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Can Felons Work At The Airport?

When you are looking for a job after your release, you might think about working at the airport. There are a lot of opportunities there as your own travels might tell you.

The issue is whether or not a felon can work at the airport.

In this blog post, we’ll cover the following:

  • Jobs at the Airport
  • Application Process
  • Background Check?
  • Does the Type of Felony Matter?
  • An Opportunity for Felons?

Jobs at the Airport

There are many types of jobs available at the airport. 

This is because the airport is so large and houses a wide variety of positions ranging from manual labor jobs in maintenance, housekeeping, and kitchen work within the terminal. 

There are also positions in stocking planes with food, work on the runway, and in baggage handling.

The TSA hires a large number of persons for screening passengers.

Additionally, many jobs can be found working with computers, public relations, accounting, and in the legal field. Of course, there are jobs working for a specific airline as a pilot or flight attendant. With so many options, you can always find a job to apply for.

Being hired for that opportunity is a different matter for those with a felony record.

Application Process

The first step in the application process to work at the airport is to decide what type of position you are interested in.

Depending on whether you would work for the airport itself, one of the airlines based at the airport, a company that provides airport services, or for the TSA, this would determine your initial approach. 

That is, it would let you know where to look for available positions, whether on the website for an airline, a company that has positions there, or the TSA website. Then, you would make the appropriate search and prepare to apply for an open position.

The process of completing the application would vary according to what company you would work for. Each has its own ways in the application process. Not only is the application different but the questions on the application relating to your criminal history would vary. 

Some may not have a question about criminal convictions, though the majority of these applications would have some question about any criminal activity. 

After all, you are looking at getting a job at the airport which is an area of high security regardless of the nature of the job you are considering.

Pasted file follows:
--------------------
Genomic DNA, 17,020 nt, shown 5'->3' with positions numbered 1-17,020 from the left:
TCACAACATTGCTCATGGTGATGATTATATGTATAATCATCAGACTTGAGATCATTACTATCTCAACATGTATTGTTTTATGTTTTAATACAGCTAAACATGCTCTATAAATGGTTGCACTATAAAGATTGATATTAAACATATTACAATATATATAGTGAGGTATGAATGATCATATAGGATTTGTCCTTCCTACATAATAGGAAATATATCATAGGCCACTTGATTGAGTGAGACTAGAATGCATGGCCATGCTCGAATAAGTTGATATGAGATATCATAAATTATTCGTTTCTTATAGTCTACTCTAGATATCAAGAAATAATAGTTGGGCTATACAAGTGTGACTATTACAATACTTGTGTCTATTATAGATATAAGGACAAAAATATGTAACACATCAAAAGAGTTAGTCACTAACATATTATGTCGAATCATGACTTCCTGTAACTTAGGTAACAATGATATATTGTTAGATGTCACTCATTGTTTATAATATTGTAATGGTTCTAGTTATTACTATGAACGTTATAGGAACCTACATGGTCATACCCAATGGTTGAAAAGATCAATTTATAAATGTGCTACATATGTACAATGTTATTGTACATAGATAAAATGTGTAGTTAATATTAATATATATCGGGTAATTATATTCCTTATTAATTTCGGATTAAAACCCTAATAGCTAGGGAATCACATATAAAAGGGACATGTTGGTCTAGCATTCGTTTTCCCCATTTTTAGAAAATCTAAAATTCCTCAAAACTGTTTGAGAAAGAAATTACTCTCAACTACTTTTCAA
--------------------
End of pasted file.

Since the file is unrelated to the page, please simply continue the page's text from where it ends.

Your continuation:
Background Check?

If you want to work at the airport in any capacity, you must go through a thorough and strict background check. This is because of the need to maintain high standards for the security of the airport. The transportation industry is an area of extreme sensitivity for national security. 

The Transportation Security Administration (TSA) will typically be in charge of any background check that is completed. The TSA requires an extensive background check before you can be granted access to restricted areas in airports or other transportation centers.

While it may or may not be necessary to have a security clearance for any job you might be applying for, this background check would address that issue.

These are some of the standards that will be used.

  • Fingerprint verification
  • Felony and misdemeanor criminal searches at the county, state, and federal level
  • Check of Federal Aviation Administration records to verify licenses
  • Air carrier record reviews
  • Search for drug or alcohol-related crimes in the past two years
  • Driving history checks for past motor vehicle violations and license suspensions
  • Social Security Number validation 
  • License or certificate verification to ensure you are qualified to work for the TSA
  • Workers Compensation history to look for a history of workplace accidents, injuries, or settlements
  • Reference checks to verify the information you provide

That’s a lot, but the TSA wants to keep U.S. airports safe.

Some positions, such as a TSA screening job, require verification of the most recent five years of employment, education, and unemployment. If there is a gap, it must be verified.

So, if you have spent time in prison, this could prevent you from being hired.